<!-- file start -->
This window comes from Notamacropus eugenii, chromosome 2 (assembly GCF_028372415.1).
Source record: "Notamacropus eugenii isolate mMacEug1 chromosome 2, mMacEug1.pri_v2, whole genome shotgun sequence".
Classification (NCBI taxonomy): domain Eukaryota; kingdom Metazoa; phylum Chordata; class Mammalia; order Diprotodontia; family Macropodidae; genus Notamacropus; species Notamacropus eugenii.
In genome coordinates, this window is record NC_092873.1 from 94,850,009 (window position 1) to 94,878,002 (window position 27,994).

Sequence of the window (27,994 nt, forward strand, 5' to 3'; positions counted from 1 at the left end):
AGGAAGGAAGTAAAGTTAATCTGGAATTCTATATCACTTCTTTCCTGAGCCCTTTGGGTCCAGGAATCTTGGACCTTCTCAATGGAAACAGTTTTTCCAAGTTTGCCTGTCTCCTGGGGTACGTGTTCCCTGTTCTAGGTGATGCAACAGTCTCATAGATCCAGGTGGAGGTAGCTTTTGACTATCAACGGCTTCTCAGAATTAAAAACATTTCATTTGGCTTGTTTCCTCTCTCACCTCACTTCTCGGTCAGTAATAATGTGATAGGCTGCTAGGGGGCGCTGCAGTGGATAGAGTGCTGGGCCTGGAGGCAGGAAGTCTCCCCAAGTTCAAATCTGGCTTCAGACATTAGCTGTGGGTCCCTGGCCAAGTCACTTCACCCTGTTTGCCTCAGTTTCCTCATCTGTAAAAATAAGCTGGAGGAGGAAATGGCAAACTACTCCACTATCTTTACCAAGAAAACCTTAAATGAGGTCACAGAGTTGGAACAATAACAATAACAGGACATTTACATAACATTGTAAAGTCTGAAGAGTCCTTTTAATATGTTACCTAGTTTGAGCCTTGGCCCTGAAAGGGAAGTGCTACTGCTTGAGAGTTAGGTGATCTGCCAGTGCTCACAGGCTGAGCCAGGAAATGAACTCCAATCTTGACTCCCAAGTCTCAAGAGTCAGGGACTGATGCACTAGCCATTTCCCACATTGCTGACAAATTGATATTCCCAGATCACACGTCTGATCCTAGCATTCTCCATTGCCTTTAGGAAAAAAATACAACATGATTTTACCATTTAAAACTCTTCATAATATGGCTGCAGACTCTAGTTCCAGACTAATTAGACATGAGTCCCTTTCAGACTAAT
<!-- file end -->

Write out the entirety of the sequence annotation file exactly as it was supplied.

This window comes from Notamacropus eugenii, chromosome 2 (assembly GCF_028372415.1).
Source record: "Notamacropus eugenii isolate mMacEug1 chromosome 2, mMacEug1.pri_v2, whole genome shotgun sequence".
Classification (NCBI taxonomy): domain Eukaryota; kingdom Metazoa; phylum Chordata; class Mammalia; order Diprotodontia; family Macropodidae; genus Notamacropus; species Notamacropus eugenii.
In genome coordinates, this window is record NC_092873.1 from 94,850,009 (window position 1) to 94,878,002 (window position 27,994).

Sequence of the window (27,994 nt, forward strand, 5' to 3'; positions counted from 1 at the left end):
AGGAAGGAAGTAAAGTTAATCTGGAATTCTATATCACTTCTTTCCTGAGCCCTTTGGGTCCAGGAATCTTGGACCTTCTCAATGGAAACAGTTTTTCCAAGTTTGCCTGTCTCCTGGGGTACGTGTTCCCTGTTCTAGGTGATGCAACAGTCTCATAGATCCAGGTGGAGGTAGCTTTTGACTATCAACGGCTTCTCAGAATTAAAAACATTTCATTTGGCTTGTTTCCTCTCTCACCTCACTTCTCGGTCAGTAATAATGTGATAGGCTGCTAGGGGGCGCTGCAGTGGATAGAGTGCTGGGCCTGGAGGCAGGAAGTCTCCCCAAGTTCAAATCTGGCTTCAGACATTAGCTGTGGGTCCCTGGCCAAGTCACTTCACCCTGTTTGCCTCAGTTTCCTCATCTGTAAAAATAAGCTGGAGGAGGAAATGGCAAACTACTCCACTATCTTTACCAAGAAAACCTTAAATGAGGTCACAGAGTTGGAACAATAACAATAACAGGACATTTACATAACATTGTAAAGTCTGAAGAGTCCTTTTAATATGTTACCTAGTTTGAGCCTTGGCCCTGAAAGGGAAGTGCTACTGCTTGAGAGTTAGGTGATCTGCCAGTGCTCACAGGCTGAGCCAGGAAATGAACTCCAATCTTGACTCCCAAGTCTCAAGAGTCAGGGACTGATGCACTAGCCATTTCCCACATTGCTGACAAATTGATATTCCCAGATCACACGTCTGATCCTAGCATTCTCCATTGCCTTTAGGAAAAAAATACAACATGATTTTACCATTTAAAACTCTTCATAATATGGCTGCAGACTCTAGTTCCAGACTAATTAGACATGAGTCCCTTTCAGACTAAT